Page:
Ingredients and Their Application to Constitute an Act under Section 34

1. Criminal Act: Criminal Act is a wider term used in criminal law. Here ‘act’ refers to the unity and harmony of criminal behavior which results in something for which an individual would be punishable if it were all done by himself and constitute an offence.

2. Common intention to commit a crime is very important along with other ingredients. However it is not necessary that Common intention should be present right from the start, it can be developed right at the time of commission of offence by all the perpetrators. As was said in Surendra Chauhan v. State of M.P.[6] by the Supreme Court “The essence of Section 34 is simultaneous consensus of the minds of persons participating in the criminal action to bring about a particular result. Such consensus can be developed at the spot and thereby intended by all of them.”

However direct evidence for common intention isn’t required it can be inferred from the facts and circumstances of the case as was said by the Supreme Court in Ramaswami Ayyangar v. State of T.N.[7]  “The existence of a common intention can be inferred from the attending circumstances of the case and the conduct of the parties. No direct evidence of common intention is necessary. For the purpose of common intention even the participation in the commission of the offence need not be proved in all cases. The common intention can develop even during the course of an occurrence.”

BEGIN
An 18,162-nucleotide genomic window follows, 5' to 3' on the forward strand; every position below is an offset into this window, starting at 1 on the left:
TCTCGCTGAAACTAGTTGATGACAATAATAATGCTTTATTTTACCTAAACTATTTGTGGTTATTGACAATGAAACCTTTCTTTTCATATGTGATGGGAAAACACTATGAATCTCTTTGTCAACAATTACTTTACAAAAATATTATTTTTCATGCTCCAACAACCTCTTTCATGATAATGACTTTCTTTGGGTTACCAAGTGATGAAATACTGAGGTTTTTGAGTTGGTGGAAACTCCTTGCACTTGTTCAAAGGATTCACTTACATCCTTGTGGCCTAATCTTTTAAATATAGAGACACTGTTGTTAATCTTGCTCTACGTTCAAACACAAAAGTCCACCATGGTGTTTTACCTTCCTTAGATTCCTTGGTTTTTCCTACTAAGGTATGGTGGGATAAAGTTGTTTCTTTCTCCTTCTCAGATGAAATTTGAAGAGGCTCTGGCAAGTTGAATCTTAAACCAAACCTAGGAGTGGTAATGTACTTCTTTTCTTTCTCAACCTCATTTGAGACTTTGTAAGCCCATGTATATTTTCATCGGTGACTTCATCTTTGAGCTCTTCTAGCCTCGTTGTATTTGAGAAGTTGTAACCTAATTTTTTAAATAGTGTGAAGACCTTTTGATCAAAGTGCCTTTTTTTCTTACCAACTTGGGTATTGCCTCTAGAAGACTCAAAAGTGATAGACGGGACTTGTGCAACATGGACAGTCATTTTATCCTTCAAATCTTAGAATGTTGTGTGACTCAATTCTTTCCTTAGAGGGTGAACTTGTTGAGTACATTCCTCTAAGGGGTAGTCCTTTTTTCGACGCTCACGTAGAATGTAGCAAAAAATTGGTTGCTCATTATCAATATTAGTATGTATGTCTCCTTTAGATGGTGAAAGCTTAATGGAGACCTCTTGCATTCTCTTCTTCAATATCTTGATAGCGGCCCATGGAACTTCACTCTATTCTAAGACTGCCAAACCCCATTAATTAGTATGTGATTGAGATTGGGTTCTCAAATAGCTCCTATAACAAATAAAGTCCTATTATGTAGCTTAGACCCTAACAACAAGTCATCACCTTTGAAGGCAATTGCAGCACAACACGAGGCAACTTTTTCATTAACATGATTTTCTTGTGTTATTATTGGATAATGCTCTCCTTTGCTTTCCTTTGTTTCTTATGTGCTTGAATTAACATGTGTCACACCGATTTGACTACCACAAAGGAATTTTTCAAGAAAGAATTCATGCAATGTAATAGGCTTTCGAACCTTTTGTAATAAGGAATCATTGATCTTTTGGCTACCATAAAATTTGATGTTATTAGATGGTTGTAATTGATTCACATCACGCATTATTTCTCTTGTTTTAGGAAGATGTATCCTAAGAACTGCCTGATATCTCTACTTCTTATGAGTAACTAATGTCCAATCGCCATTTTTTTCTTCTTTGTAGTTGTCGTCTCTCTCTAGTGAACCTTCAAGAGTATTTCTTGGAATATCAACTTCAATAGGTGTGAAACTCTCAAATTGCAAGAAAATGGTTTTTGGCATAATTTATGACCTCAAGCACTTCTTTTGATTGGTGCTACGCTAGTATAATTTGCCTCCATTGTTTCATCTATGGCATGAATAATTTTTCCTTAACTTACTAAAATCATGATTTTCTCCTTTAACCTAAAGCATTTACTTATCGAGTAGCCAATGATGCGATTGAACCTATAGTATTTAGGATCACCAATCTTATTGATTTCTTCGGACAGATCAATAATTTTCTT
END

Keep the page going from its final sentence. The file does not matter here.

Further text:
Also in case Rajesh Govind Jagesha v. State of Maharashtra[8] it was said by Supreme Court that “In every case, it is not possible to have direct evidence of a common intention. It has to be inferred from the facts and circumstances of each case.”

In the Judgment of Subed Ali v. The State of Assam[9] decided on September 30, 2020, Supreme Court said that “If the nature of evidence displays a pre­arranged plan and acting in concert pursuant to the plan, common intention can be inferred.”

3. Presence at the place of offence: It is necessary for an offender to be individually present at the place of actual commission of the crime either for facilitating or promoting it.

In Surendra Chauhan v. State of M.P.[10] it was observed by the Supreme Court that “Under Section 34 a person must be physically present at the actual commission of the crime for the purpose of facilitating or promoting the offence, the commission of which is the aim of the joint criminal venture. Such presence of those who in one way or the other facilitate the execution of the common design is itself tantamount to actual participation in the criminal act.”

4. Facilitation of crime or promotion of venture: